The mean opinion entertained of fire-arms by Sir John Smyth and other military writers of the same period, has been erroneously accounted for, by presuming that the guns of the sixteenth and seventeenth centuries were excessively unmanageable, and the powder coarse and deficient in strength. There is, however, little difficulty in showing this opinion to be entirely without foundation. Two centuries ago, at all events, they were not so badly off. A well-supported tradition exists among the Worcester folk, that the day before old Noll's "second crowning mercy,"[9] Prince Rupert and his staff amused themselves with ball practice, at the weathercock of Pershore church. We may hence infer, that both pistols and ammunition were somewhat after the rate; but we have better evidences than mere oral testimony.

"The Pilhaunan," says Josseleyn, is the king of birds of prey in New England.[10] Some take him for a kind of eagle, others for the Indian rock, the biggest bird that is, except the ostrich. Mr. Hilton, residing at Pascatawny, had the hap to kill one of them. Being by the sea side, he perceived a great shadowe over his head, the sun shining out clear. Casting up his eyes, he saw a monstrous bird soaring aloft in the air; and, of of a sudden, all the ducks and geese (there being a great many) diving under water, nothing of them appearing but their heads. Mr. Hilton having made ready his piece, shof and brought her down to the earth. How he disposed of her I know not; but had he taken her alive and sent her over to England, neither Bartholomewe nor Greenwich fair could have produced such another sighte.[11] Here we have a sportsman of Charles the First's time, who shoots flying with single ball; for as well might he have pelted a bird of that size with peas, as with small shot.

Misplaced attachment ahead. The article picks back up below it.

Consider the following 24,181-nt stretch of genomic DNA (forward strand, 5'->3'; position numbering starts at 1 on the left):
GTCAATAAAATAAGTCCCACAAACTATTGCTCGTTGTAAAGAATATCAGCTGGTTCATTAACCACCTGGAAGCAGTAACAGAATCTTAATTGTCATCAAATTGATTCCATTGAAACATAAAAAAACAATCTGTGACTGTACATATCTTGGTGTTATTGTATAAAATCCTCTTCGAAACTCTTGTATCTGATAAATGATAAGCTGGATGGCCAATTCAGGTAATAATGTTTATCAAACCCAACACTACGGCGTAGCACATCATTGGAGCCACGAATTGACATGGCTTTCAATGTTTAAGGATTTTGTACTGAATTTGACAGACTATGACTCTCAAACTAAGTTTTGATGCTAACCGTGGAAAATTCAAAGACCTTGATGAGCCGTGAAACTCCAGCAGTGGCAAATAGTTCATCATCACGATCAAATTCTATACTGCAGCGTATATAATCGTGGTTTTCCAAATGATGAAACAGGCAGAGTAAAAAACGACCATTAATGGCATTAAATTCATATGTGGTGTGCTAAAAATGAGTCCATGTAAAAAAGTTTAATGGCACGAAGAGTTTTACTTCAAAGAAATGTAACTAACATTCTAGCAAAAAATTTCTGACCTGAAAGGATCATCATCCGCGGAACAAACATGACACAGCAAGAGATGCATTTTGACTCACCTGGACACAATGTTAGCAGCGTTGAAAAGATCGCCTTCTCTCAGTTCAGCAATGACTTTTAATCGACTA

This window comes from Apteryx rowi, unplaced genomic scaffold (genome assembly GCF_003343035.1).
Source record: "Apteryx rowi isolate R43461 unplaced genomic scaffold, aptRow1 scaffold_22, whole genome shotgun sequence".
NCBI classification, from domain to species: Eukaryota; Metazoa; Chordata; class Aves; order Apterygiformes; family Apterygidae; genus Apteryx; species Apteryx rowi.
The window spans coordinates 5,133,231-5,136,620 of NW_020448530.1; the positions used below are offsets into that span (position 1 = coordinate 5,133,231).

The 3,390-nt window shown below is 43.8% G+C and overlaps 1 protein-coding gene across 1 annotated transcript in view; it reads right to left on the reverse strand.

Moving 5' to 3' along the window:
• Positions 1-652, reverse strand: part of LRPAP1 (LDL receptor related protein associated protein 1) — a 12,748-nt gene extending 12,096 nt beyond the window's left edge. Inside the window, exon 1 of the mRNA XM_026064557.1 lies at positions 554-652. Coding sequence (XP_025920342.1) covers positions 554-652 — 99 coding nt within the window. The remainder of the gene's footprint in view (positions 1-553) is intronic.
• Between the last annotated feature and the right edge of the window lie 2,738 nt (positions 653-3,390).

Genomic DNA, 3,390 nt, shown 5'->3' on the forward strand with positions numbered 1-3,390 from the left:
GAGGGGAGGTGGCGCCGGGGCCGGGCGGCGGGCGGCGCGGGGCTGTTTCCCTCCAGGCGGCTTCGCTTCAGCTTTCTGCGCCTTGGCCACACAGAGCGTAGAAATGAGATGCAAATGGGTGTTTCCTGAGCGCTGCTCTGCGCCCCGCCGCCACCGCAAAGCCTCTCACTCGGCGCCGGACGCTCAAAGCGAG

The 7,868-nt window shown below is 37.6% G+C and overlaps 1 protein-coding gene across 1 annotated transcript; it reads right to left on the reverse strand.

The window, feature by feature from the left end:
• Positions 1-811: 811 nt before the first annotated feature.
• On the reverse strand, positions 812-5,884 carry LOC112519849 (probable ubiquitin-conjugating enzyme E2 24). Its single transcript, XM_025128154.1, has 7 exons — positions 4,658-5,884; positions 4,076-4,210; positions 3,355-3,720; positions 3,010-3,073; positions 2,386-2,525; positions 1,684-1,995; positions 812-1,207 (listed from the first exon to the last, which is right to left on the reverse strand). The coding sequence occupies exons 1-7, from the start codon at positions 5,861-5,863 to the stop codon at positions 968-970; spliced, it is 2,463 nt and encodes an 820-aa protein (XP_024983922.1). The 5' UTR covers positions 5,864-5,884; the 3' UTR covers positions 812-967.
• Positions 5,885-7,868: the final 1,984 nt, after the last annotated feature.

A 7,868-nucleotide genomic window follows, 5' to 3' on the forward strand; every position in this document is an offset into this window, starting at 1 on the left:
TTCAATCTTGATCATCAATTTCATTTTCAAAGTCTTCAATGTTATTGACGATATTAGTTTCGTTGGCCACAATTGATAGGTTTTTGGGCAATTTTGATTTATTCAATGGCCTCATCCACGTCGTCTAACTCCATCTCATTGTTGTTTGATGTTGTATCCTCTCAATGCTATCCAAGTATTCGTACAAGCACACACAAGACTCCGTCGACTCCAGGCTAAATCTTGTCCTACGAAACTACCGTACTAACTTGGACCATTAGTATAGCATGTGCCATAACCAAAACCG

There is an old tract, entitled "The Arrival and Entertainment of the Embassador Olkaid Jaura Ben Abdallah, from Morocco," A.D. 1637. Speaking of this illustrious Moor, the author says: "He is so good a marksman with his pieces that he will shoot eight score at a mark as big as an English sixpence, and hit it with a round bullet." Lily next evidence is taken from the French traveller Thevenot, not a very modern authority either. "I remember," says he, "a janissary belonging to the French consul at Cairo, having on a time charged his piece with a bullet of size, shot at two turtles on a tree; he struck of the head of one, and pierced the other through the body."[12]